Ethiopia Travel - Ethiopia is in North Eastern Africa bordering Sudan in the north and north-west, Eritrea in the north and north-east, Djibouti in the east, Somalia to the east and south east and Kenya in the south.
Ethiopia has some of the highest and most stunning mountains on the African continent - the Simien mountains, and the lowest flats - the Danakil depression. However, the most distinctive feature is the Great Rift Valley, which runs through the entire length of the country.
In Ethiopia, the 12 hour clock is sometimes used locally which may be somewhat confusing to visitors. The first time cycle starts with 'one' at 7 am and goes to 'twelve' at 6 pm. The second time cycle starts with 'one' at 7 pm and goes on to 6 am at 'twelve'. Airline schedules and most businesses work on Western time but if you are making a casual appointment to meet a local, it may be worth confirming the time as 'English' rather than Ethiopian.
Ethiopia also follows the Julian calendar, which consists of twelve months of 30 days each and a thirteenth month of 5 days ( six days in a leap year). The calendar is about eight years behind the Western (Gregorian) calendar. The Ethiopian New Year begins on the first day of the month of Meskerem, which falls on September 11th on the Gregorian calendar.
There are 2 plug configurations in Ethiopia.
Voltage: 220 V | Frequency: 50 Hz | Power sockets: Type B & E
Note, you must carry the WHO Yellow Fever certificate when travelling to Ethiopia from a country with risk of YFV transmission including transit of more than 12 hours in an airport located in a country with risk of YFV transmission.
Malaria prophylaxis is recommended for all travellers to Ethiopia at all times of year even though the risk of getting it is low if you are hunting highland areas of over 2000m above sea level. The red area indicate substantial risk of malaria.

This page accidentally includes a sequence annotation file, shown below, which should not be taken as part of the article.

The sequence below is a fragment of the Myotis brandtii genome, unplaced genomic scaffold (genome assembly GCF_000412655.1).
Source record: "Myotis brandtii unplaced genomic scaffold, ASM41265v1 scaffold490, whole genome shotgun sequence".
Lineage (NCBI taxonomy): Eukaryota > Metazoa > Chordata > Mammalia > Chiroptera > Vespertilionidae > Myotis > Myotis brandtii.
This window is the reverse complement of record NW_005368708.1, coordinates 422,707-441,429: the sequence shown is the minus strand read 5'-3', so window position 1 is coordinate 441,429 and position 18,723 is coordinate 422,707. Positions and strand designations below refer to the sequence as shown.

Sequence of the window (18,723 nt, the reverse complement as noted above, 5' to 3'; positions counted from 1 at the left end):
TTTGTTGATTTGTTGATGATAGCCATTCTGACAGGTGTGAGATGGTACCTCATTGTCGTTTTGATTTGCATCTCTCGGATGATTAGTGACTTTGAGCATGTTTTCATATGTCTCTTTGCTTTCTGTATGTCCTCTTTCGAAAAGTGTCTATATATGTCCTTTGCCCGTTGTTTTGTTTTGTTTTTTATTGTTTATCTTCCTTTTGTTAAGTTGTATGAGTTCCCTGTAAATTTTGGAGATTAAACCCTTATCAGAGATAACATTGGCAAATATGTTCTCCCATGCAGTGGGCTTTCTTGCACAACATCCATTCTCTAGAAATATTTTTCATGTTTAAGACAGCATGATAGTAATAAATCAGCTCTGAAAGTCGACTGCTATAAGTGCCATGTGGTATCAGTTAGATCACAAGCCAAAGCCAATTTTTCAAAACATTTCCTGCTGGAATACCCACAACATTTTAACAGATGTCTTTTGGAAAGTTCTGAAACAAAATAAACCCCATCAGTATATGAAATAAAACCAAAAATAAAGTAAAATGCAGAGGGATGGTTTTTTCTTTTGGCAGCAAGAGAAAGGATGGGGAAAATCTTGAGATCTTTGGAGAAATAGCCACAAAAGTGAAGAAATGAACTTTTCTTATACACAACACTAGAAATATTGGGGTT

Ethiopia visa and passport information includes all application instructions and visa application form downloads.
Any foreigner who wishes to do professional filming of any kind in Ethiopia needs to apply for a permit in advance from the Ministry of Communications. This would include professional videographers who are hired by hunters to film their hunts.
However, Ethiopian Customs have been requesting permits from ordinary tourists for all types of video cameras entering the country, considering them to be professional filming equipment. Also carrying multiple cameras with extra lenses etc may also be considered to be professional camera equipment. Ethiopian Customs have been occasionally prohibiting individuals from bringing cameras and other equipment into the country for personal use, confiscating all their equipment. Officially the Ethiopian customs law says that you are allowed to bring in one camera with accessories.
The Bradt Travel Guide to Ethiopia is the most thorough guide available to this country rich in culture, history and dramatic scenery and has been highly praised by both travel press and readers.